It was a relief that Dexy’s Midnight Runners made such a wonderful comeback last year with the album One Day I’m Going to Soar, as for a while many thought frontman Kevin Rowland had lost the plot. His 1998 solo album My Beauty had lovers of the man who penned “Come On Eileen”, “Geno” and other Dexy’s greats, talking for all the wrong reasons.  Rowland’s saccharine, melodramatic covers of “The Long and Winding Road”, “You’ll Never Walk Alone” and perhaps most bizarrely, Whitney Houston’s “The Greatest Love of All” were inaudible to Dexy’s purists. Some viewed it as a joke – an eccentric genius having a laugh at us, like Lou Reed did with Metal Machine Music, his unlistenable white noise follow up to Transformer. Then there’s the cover. Rowland dressed in drag, showing his panties to the camera, a reason in of itself not to purchase the album. “No matter what they take from me, they can’t take away my dignity” crooned Rowland on “The Greatest Love of All” – we can only hope there was irony there.


This year saw the 20th anniversary of U2’s woefully underrated Zooropa. Once called “the sound of four men chopping down The Joshua Tree”, the album represented the full realization of an image change that began with the industrial fuzz of 1991’s Achtung Baby and was made flesh with the mind blowing Zoo TV tours. They were suddenly interesting; in tune with the indie scenes of Manchester and the clubs of Berlin. The over seriousness with which the band stomped around America in 1988’s Rattle and Hum was replaced by a welcome flippancy.  They were willing to laugh at themselves, as well as the world around them, while sounding fresh, exciting and innovative. However, when the band’s follow up Pop got mediocre reception and poor sales (by U2 standards), Bono and the boys appeared to have gone through some horrific over reaction, removing tongues from inside their cheeks and reverting back to the sound and earnestness that had drawn such contempt in the first place. 2000’s All You Can Leave Behind sold by the bucket loads, but saw the words “Bono” and “twat” being mentioned in the same breath again. Later records underscored this. The Joshua Tree had somehow regrown.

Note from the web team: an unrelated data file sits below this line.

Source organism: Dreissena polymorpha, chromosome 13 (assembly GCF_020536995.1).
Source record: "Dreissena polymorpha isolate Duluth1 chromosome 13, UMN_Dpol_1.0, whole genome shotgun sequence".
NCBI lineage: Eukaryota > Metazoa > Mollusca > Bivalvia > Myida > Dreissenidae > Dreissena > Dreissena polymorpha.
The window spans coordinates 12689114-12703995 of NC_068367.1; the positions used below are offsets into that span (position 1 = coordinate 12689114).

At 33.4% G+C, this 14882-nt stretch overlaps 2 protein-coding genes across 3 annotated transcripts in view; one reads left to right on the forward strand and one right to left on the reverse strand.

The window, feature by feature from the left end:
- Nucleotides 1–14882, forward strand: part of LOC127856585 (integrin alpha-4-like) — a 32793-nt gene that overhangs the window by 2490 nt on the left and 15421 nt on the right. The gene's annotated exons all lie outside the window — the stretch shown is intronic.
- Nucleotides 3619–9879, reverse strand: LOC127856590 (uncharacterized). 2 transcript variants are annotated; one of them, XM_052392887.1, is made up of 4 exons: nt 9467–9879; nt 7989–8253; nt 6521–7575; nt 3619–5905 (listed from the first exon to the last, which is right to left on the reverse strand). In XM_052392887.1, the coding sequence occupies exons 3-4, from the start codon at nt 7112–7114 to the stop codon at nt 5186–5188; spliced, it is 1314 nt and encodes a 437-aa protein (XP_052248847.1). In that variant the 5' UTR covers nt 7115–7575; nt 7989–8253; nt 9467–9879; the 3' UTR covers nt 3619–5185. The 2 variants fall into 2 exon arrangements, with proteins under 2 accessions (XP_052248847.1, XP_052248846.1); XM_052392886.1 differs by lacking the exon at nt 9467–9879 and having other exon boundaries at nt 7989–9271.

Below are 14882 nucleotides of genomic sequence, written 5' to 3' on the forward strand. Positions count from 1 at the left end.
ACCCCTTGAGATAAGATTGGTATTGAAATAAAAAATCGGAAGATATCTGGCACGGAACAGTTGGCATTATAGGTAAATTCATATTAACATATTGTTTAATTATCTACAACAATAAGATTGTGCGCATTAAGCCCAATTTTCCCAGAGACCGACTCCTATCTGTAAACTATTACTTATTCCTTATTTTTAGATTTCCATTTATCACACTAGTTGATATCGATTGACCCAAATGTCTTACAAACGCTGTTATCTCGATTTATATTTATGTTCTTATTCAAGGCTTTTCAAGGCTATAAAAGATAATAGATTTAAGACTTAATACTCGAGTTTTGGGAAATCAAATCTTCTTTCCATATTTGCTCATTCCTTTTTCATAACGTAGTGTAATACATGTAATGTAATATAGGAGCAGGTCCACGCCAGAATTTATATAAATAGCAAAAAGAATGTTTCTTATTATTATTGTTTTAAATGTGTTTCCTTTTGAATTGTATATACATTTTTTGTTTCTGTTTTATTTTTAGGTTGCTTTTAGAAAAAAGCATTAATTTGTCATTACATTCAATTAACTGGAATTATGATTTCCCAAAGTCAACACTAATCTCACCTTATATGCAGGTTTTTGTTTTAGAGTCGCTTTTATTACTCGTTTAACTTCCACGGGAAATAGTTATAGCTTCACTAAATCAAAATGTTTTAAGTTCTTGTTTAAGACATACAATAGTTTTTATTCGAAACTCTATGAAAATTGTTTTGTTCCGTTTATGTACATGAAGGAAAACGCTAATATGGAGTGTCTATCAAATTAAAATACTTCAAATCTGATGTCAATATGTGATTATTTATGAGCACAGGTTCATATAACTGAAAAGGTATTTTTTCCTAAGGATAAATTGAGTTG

Much has been made of the Rolling Stones’ post Exile on Main Street slide into jet set mediocrity, but their first flirtation with a critical hammering occurred with 1967’s Their Satanic Majesties Request. In a blatant attempt to catch up to a scene, the Stones made a psychedelic record that had detractors smugly suggesting they were trying to ape Sgt. Pepper’s (see the album cover) and they received a severe chastising for abandoning the R n’B sound that had made them so visceral, threatening and vital in their early records. Keith Richards has since dismissed it as “crap”, and their next albums, from Beggar’s Banquet to Exile… saw the band lather themselves in filthy blues with awesome affect.